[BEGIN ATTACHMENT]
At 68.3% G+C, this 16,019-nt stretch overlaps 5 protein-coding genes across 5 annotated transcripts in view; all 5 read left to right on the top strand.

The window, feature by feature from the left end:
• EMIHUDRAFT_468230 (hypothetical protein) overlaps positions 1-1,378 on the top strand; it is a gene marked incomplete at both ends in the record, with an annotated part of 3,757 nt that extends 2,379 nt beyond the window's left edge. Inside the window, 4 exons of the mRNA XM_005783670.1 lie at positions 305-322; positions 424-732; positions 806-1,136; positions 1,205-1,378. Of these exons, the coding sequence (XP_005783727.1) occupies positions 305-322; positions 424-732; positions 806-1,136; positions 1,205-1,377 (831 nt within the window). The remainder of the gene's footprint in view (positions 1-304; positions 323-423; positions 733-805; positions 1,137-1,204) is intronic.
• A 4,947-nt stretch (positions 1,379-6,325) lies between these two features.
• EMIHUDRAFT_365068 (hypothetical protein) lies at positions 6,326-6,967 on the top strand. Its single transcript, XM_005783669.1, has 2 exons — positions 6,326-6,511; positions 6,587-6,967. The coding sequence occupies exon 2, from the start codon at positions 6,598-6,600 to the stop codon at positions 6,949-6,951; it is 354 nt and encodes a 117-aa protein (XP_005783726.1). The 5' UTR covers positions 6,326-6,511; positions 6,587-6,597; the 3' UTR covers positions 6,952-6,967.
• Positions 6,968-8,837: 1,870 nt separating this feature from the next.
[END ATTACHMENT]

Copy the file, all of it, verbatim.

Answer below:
At 68.3% G+C, this 16,019-nt stretch overlaps 5 protein-coding genes across 5 annotated transcripts in view; all 5 read left to right on the top strand.

The window, feature by feature from the left end:
• EMIHUDRAFT_468230 (hypothetical protein) overlaps positions 1-1,378 on the top strand; it is a gene marked incomplete at both ends in the record, with an annotated part of 3,757 nt that extends 2,379 nt beyond the window's left edge. Inside the window, 4 exons of the mRNA XM_005783670.1 lie at positions 305-322; positions 424-732; positions 806-1,136; positions 1,205-1,378. Of these exons, the coding sequence (XP_005783727.1) occupies positions 305-322; positions 424-732; positions 806-1,136; positions 1,205-1,377 (831 nt within the window). The remainder of the gene's footprint in view (positions 1-304; positions 323-423; positions 733-805; positions 1,137-1,204) is intronic.
• A 4,947-nt stretch (positions 1,379-6,325) lies between these two features.
• EMIHUDRAFT_365068 (hypothetical protein) lies at positions 6,326-6,967 on the top strand. Its single transcript, XM_005783669.1, has 2 exons — positions 6,326-6,511; positions 6,587-6,967. The coding sequence occupies exon 2, from the start codon at positions 6,598-6,600 to the stop codon at positions 6,949-6,951; it is 354 nt and encodes a 117-aa protein (XP_005783726.1). The 5' UTR covers positions 6,326-6,511; positions 6,587-6,597; the 3' UTR covers positions 6,952-6,967.
• Positions 6,968-8,837: 1,870 nt separating this feature from the next.